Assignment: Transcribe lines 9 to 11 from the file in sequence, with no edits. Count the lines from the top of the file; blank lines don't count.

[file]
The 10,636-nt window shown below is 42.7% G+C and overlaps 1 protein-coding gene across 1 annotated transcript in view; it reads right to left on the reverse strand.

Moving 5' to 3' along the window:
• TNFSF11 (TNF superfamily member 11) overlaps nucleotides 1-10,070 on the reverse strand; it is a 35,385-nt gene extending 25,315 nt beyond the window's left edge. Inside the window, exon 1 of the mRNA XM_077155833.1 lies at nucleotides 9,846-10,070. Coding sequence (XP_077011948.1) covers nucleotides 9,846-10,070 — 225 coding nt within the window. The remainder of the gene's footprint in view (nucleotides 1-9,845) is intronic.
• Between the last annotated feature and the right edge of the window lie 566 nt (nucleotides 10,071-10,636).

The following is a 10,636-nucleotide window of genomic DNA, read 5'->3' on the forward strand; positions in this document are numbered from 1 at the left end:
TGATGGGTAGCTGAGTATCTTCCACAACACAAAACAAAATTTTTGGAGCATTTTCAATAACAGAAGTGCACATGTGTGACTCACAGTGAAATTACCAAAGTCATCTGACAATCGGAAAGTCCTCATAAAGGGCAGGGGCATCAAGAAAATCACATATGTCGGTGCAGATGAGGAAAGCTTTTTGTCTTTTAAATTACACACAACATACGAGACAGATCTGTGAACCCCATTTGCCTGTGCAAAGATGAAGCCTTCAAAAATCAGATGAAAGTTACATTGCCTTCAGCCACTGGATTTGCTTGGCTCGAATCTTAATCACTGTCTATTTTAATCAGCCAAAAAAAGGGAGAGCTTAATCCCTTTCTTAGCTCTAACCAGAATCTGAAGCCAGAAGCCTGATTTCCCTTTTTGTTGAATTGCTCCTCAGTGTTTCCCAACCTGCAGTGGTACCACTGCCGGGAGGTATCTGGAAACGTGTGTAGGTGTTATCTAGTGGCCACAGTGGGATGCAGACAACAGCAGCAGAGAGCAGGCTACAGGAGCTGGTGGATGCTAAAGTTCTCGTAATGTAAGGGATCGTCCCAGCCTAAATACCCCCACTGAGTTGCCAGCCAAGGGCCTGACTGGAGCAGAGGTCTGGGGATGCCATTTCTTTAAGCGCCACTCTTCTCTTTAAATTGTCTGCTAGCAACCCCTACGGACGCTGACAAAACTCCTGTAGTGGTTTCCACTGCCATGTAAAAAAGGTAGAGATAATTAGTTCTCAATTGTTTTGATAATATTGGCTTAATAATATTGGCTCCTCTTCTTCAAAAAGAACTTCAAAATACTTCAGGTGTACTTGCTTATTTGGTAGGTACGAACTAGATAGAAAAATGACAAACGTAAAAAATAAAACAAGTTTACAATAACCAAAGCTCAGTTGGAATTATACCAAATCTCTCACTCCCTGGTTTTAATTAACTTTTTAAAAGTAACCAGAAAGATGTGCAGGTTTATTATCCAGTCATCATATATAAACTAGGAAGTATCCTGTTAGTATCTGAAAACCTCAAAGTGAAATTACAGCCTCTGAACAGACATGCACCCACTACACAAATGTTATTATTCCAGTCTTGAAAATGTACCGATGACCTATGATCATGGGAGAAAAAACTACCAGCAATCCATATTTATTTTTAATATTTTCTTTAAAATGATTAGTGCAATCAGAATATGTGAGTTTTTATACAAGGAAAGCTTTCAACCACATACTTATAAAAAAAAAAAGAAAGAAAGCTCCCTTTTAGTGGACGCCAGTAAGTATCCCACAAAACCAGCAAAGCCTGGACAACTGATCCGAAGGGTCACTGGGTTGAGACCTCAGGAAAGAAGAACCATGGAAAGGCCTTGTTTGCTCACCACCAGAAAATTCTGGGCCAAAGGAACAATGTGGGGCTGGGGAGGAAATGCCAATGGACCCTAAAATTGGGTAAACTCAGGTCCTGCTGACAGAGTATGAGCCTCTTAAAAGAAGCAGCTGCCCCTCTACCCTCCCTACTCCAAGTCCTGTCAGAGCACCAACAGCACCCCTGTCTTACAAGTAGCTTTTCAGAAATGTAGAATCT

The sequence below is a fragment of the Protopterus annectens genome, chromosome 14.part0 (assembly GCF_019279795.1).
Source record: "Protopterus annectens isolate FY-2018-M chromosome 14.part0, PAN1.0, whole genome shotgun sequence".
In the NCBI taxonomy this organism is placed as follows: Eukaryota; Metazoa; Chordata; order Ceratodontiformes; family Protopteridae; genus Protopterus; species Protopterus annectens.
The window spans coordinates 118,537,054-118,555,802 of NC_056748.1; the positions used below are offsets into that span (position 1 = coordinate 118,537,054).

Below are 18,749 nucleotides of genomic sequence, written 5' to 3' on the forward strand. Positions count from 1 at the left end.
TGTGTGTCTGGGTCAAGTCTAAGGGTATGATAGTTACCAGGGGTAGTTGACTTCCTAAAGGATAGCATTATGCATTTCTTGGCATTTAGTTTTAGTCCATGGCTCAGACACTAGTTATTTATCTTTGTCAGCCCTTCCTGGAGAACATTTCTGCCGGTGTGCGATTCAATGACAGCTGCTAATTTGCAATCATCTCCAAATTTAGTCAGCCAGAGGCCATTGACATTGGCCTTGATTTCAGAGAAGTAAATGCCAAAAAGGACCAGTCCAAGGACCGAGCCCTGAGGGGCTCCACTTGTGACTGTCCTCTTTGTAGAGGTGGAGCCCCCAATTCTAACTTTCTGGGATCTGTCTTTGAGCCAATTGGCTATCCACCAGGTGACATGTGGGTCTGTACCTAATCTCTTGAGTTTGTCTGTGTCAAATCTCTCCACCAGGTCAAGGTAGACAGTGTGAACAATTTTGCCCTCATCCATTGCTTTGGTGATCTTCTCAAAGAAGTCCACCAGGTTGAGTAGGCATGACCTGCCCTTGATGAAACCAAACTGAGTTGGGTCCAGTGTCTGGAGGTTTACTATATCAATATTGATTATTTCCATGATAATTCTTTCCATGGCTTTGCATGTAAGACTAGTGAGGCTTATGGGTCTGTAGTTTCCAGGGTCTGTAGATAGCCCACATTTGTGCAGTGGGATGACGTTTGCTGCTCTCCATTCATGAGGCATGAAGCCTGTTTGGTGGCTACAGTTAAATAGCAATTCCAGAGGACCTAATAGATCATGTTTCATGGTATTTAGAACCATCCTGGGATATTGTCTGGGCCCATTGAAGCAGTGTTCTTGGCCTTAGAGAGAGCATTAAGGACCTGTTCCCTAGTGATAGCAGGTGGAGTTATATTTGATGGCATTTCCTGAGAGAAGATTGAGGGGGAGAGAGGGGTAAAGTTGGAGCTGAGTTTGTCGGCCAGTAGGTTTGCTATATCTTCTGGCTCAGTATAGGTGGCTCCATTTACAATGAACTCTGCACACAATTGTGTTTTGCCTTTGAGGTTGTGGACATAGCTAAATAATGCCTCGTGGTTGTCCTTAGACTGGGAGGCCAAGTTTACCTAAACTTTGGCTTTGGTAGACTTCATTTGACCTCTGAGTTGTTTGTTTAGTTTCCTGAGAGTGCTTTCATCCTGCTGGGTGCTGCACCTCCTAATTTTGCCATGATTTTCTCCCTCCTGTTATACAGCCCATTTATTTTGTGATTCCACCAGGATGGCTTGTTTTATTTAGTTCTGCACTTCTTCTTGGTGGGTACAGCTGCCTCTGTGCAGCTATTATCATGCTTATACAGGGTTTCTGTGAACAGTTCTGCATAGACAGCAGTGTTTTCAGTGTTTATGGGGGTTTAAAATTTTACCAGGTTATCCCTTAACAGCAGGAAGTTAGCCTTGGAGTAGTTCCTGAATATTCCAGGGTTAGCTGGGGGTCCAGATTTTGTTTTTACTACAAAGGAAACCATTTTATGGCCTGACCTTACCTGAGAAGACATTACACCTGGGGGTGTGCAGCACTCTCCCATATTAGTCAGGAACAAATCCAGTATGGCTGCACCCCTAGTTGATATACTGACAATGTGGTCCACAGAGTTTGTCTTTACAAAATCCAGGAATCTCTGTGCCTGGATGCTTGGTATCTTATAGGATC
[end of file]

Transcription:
In the NCBI taxonomy this organism is placed as follows: Eukaryota; Metazoa; Chordata; order Ceratodontiformes; family Protopteridae; genus Protopterus; species Protopterus annectens.
The window spans coordinates 118,537,054-118,555,802 of NC_056748.1; the positions used below are offsets into that span (position 1 = coordinate 118,537,054).

Below are 18,749 nucleotides of genomic sequence, written 5' to 3' on the forward strand. Positions count from 1 at the left end.